What is meant by G-d leaning towards chesed is that in whatever situation He can have mercy on us, G-d is lenient and kind. This is because His purpose in creating the world was to be able to show His kindness to us. Whenever He has an opportunity to demonstrate this, He does so gladly.
What is meant by G-d suppressing sin is that although common sense seems to dictate that each sin must be accounted for and a person must pay the price of transgressing His will, nevertheless G-d does not always act in this way. Although according to the laws of nature, there is no such thing as suppressing sin, yet G-d goes beyond nature to show mercy towards us.
G-d bears the sins...
What is meant by the statement that G-d "bears sins?" One's sins are like a boomerang. We might expect them to come back and do us harm, but this is prevented by G-d's intervention in not allowing our sins to harm us.
Someone who is willing to forgive those who cause him aggravation will have his own sins forgiven because G-d always repays us measure for measure, "midda keneged midda." This means that we are repaid in the same way in which we have behaved. Thus, when someone is willing to forgive a person who has caused him aggravation, he is rewarded by being himself forgiven by G-d for what he has done wrong.
Forgiving our children's mistakes is an essential part of parenting. If we hold a grudge against them, they will not want to listen to us, since they will feel that we are not being fair.
There is a saying, "Let bygones be bygones." This applies beautifully to your children's actions. Why bring up past mistakes when they only cause bad feelings and bring no benefit? Rather show your child understanding and love.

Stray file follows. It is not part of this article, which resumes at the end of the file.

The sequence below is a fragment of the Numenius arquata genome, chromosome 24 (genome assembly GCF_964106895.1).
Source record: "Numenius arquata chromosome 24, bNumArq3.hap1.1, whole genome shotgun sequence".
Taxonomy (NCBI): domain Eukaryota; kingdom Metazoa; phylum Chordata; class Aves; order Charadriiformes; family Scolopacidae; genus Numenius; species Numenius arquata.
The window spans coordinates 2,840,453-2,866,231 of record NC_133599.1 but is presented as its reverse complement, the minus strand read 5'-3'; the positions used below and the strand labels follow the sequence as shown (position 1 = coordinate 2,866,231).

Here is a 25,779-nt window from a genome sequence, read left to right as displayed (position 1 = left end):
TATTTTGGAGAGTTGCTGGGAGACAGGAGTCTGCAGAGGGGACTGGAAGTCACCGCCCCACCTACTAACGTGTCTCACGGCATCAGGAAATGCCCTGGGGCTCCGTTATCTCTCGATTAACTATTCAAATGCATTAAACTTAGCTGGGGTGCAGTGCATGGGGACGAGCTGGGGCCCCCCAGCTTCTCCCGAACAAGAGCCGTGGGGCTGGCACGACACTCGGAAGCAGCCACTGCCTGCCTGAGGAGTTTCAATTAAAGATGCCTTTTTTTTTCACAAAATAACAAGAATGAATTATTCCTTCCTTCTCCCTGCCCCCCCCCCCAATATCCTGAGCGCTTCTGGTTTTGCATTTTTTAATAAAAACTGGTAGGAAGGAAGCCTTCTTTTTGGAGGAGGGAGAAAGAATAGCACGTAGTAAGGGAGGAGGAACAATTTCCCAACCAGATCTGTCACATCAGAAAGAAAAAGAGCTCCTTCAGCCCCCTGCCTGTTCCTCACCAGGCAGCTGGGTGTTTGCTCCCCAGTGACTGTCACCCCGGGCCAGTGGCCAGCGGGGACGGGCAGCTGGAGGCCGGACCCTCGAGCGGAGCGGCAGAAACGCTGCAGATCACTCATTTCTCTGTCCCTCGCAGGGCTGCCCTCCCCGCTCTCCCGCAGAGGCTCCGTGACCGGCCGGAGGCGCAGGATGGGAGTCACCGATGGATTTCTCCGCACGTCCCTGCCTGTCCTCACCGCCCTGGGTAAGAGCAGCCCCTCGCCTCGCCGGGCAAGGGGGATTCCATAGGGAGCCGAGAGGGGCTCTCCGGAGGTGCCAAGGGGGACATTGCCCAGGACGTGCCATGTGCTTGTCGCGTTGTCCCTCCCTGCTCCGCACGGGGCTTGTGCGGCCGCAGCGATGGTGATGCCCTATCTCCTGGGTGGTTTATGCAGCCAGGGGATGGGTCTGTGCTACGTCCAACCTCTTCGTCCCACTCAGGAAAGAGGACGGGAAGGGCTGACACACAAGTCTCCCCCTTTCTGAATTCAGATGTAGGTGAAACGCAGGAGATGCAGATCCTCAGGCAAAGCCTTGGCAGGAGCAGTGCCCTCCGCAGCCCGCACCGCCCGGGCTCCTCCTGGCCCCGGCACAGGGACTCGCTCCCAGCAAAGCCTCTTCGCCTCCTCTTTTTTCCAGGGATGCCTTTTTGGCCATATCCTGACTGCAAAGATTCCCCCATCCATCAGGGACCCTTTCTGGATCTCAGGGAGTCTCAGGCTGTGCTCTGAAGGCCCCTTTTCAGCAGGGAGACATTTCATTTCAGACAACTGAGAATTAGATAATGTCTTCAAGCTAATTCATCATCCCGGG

A mother once called me to express concern because her daughter was socializing with a group of gentile boys. She shouted at her daughter, but her daughter just shouted back. The mother must tell her daughter that although she may be having a good time with her gentile friends, the damage that can come from such friendships could have negative effects for the rest of her life.
Shouting and screaming at your children does no good. You must be firm in expressing your wishes, but always speak in a reasonable tone which your children can understand. When you scream, your children think you are not rational, and they feel they do not have to obey someone who is out of control. On the other hand, when you tell them what to do in a firm voice and give a reasonable explanation, then your words can have the proper effect.
Explanations to your children are rarely necessary. If your child asks you why he has to tidy up his room, you should not start explaining to him the virtues of cleanliness. A child understands why his room must be clean. His question is an attempt to evade responsibility. In such a case your answer should be, "Because I said so." This will tell him that you will not accept futile arguments, and what you say must be obeyed.
However, something of crucial importance, like the reason one should not have gentile friends, must be explained carefully. Here a parental order might not be enough, since there might be powerful feelings involved and your child might feel a strong attraction to this friendship. In such a case, you must give a rational explanation of the harm such a relationship can bring. If you are unable to explain this calmly and rationally, then enlist the help of a friend or a professional.